Has anyone soundproofed a party wall in a terraced house?

(36 Posts)
TheBeesKnee Fri 04-Sep-20 00:24:14

1920s mid-terrace house. My neighbours are not quiet people. I hear their TV in the day, I hear them cooking and talking in the kitchen. Sometimes I can hear them just talking in their bedroom.

Had I known it would be this bad I would probably not have bought this house but here we are.

Is there a sensible solution for this? DP and I always say we should get soundproofing when we hear the kids screaming or the music is particularly bad. Right now I'm in bed, trying to sleep, and I can hear them having sex envy

I have to do something. Has anyone successfully soundproofed a wall without losing too much space and spending a LOT of money?!

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Blankblankblank Fri 04-Sep-20 07:04:34

Not successfully. A lot of mess and money and it didn’t solve the problem.
We removed all the plaster, had polystyrene backed, insulating plasterboard put on, replastered. Actually lost a couple of inches in room size it was so thick! Made no difference.we were told later that sound travels through joist and not just through brickwork.
We moved.

AdriannaP Fri 04-Sep-20 07:07:33

It doesn’t work sorry. Sound doesn’t just travel through the wall. You will spend a lot of money and very likely still hear the same.
My BIL was in the same situation and spent lots but sound can travel through tiny gaps or other ways.

Infullbloom Fri 04-Sep-20 07:41:24

You have to soundproof entire rooms for it to be effective I think, floors, walls and ceilings!

bravotango Fri 04-Sep-20 08:48:22

In our bedroom the alcoves have been boarded so it's one flat wall IYSWIM and it's a lot quieter than the second bedroom which has it's alcoves intact, might that be a cheapish solution for your bedroom at least?

crimsonlake Fri 04-Sep-20 09:20:41

It feels terribly intrusive doesn't it and who wants to hear someone else have sex??
I've lived in terraces, detached and now a semi and with the former two I think it is the luck of the draw, if only we could try before we buy.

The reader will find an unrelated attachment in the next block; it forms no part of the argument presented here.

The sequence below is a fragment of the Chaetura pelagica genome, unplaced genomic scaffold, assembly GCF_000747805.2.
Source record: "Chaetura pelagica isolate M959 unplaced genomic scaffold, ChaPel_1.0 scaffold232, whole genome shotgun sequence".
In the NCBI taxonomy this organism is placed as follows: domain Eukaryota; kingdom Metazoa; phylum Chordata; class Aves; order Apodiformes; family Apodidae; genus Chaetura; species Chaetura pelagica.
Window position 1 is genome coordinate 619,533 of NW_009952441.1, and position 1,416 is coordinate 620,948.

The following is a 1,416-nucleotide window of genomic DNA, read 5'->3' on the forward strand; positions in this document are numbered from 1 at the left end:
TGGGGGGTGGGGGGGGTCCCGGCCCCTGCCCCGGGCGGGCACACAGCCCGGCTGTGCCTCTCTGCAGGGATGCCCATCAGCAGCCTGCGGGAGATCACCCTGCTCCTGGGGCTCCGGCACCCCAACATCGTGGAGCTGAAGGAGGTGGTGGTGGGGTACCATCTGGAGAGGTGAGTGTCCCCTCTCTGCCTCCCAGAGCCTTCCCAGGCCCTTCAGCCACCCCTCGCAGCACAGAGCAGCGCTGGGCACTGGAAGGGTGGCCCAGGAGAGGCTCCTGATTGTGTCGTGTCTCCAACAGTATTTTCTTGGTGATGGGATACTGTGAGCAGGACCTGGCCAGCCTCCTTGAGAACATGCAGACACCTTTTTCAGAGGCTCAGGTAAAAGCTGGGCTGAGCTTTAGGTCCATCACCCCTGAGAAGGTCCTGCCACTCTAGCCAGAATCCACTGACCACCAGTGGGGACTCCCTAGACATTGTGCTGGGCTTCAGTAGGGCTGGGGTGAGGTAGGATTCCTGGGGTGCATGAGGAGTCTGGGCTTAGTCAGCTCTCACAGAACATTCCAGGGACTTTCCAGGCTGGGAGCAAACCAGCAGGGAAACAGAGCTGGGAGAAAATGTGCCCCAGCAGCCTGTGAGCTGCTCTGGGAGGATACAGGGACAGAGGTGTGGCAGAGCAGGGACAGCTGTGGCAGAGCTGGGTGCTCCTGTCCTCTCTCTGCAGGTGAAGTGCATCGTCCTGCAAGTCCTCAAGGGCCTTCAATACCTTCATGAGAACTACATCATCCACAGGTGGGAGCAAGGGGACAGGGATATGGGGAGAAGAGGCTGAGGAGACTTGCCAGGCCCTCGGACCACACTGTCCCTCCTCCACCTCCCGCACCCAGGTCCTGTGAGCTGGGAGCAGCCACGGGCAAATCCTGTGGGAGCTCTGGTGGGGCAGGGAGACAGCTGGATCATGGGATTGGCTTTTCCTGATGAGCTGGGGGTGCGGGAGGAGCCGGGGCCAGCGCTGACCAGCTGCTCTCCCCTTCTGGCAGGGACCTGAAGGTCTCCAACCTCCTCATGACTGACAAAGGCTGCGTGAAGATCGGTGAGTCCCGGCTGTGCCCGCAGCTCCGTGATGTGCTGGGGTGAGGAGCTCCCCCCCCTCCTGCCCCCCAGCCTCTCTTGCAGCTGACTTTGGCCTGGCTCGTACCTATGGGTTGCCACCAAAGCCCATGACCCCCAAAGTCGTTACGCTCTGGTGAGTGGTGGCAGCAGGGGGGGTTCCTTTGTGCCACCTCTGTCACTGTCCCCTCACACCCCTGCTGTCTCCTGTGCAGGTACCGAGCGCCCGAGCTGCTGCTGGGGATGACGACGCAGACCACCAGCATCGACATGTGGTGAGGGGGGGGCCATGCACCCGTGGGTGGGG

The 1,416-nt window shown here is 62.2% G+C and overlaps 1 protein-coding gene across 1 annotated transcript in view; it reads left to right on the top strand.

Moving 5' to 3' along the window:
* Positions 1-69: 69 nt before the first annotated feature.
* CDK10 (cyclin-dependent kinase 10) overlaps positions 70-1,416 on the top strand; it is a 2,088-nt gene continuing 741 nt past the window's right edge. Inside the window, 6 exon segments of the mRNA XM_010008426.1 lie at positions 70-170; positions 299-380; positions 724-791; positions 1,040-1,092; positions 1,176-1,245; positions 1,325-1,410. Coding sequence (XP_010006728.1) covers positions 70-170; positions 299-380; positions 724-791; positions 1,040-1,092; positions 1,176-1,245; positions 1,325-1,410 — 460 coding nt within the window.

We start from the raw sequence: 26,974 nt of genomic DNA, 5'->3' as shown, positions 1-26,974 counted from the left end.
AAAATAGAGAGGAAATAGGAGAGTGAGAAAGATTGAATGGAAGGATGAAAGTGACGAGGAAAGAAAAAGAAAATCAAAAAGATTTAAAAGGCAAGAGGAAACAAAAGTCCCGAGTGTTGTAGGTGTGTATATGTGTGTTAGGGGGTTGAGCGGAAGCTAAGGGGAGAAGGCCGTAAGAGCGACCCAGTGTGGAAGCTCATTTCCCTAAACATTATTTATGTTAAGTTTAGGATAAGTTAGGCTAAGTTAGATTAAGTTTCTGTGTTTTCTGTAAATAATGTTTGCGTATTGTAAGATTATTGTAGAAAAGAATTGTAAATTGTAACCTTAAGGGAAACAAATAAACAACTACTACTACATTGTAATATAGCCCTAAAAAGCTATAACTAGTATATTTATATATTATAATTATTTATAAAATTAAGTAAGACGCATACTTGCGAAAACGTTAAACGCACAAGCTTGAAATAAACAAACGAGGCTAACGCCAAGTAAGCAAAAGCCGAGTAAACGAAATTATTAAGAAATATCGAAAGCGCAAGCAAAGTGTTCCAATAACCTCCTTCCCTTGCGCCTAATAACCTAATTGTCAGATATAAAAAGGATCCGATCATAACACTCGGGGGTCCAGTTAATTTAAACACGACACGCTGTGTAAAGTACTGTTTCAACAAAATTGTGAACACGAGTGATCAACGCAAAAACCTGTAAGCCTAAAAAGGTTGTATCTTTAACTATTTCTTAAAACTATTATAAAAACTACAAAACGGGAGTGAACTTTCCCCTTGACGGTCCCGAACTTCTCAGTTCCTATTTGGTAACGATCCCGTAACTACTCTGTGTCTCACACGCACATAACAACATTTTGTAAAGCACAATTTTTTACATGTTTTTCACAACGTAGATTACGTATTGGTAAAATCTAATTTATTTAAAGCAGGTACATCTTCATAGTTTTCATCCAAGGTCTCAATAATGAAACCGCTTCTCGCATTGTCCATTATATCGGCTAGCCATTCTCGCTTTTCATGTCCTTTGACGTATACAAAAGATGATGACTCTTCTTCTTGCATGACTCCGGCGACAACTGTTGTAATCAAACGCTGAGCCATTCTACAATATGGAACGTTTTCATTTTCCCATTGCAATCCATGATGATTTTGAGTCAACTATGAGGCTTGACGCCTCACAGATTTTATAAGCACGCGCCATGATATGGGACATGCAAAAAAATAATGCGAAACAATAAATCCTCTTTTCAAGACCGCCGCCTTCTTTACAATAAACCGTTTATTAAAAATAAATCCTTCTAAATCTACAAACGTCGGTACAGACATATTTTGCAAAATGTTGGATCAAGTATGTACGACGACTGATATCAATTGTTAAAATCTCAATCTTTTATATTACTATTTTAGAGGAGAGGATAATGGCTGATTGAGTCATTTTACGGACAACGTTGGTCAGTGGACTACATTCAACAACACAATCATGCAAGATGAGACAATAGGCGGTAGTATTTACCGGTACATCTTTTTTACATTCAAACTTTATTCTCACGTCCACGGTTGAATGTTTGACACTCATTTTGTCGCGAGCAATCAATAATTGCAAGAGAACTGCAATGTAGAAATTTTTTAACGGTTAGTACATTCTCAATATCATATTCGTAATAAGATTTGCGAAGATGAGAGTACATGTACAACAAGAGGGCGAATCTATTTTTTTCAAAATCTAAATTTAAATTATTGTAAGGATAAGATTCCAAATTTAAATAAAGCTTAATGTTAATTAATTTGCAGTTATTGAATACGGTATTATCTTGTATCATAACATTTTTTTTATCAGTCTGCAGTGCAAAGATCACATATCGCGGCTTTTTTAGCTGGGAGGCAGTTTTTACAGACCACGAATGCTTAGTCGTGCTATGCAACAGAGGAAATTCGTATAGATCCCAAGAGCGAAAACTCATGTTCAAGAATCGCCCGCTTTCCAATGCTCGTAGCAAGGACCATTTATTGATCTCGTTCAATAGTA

In one terrace I heard nothing really.
An Edwardian semi was really bad, when they walked in to their bedroom it was as if they were walking in to mine.
My current house is a 60's semi I think and lets just say if they had children I would be moving. As it is they have their grandchild and daughter over regularly and that is bad enough. You can easily hear them talking through the walls.
I admit I have been spoilt by living in a detached for many years and basically that is the only way to ensure peace and quiet in your own home.

Slippersandgin Fri 04-Sep-20 09:24:01

Our previous 3 houses have been semi detached / terraces and all 3 have had poor soundproofing.

This house is the worst - it’s a Victorian house.

Luckily we’re just renting to break the chain and will be moving into a detached in about 6-12 months - I cannot wait!

We tried soundproofing the party wall on the first property and it didn’t work - and was very expensive and messy.

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TheBeesKnee Fri 04-Sep-20 10:17:12

Oh bum sad it is very, very intrusive and I do worry about what they can hear as well.

I'm exhausted this morning from lack of sleep, disappointing to hear that it probably won't work. I've lived in flats prior to this and it was never anywhere near this bad.

We don't have carpet yet, do you think that will help a bit?

Sadly moving to a detached house is out of our budget.

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pinkbalconyrailing Fri 04-Sep-20 10:25:13

built in wardrobes can help a lot, but that is probably not feasible in all rooms.
I have heard about putting a layer of neoprene and then lining&painting.

pinkbalconyrailing Fri 04-Sep-20 10:26:30

a relative who is a musician with a loud instrument did this (neoprene) to the practice room.

AntiHop Fri 04-Sep-20 10:29:07

Earplugs at night? I can hear neighbours' tv very clearly. I put earplugs in if necessary. We can hear voices too.I've never heard them have sex but we have sex very quietly as I'd be mortified if they could hear!

TabbyStar Fri 04-Sep-20 10:30:08

Boarding the floor and carpets might help, sound definitely travels through the floor space - I used to be able to hear the neighbours in our bathroom, which was just floorboards and in the opposite side of the house but not my bedroom, which shared the party wall. My NDN is now working at home in the room next to my office (I always WFH) and I can hear him really clearly so I'm thinking about this too.

TheBeesKnee Fri 04-Sep-20 10:33:18

pinkbalconyrailing

There were actually some built-ins where when we moved it. The trouble is, there was barely any space to move around the bed, it was very tight on every side.

I now wonder whether they were actually put in for noise rather than storage.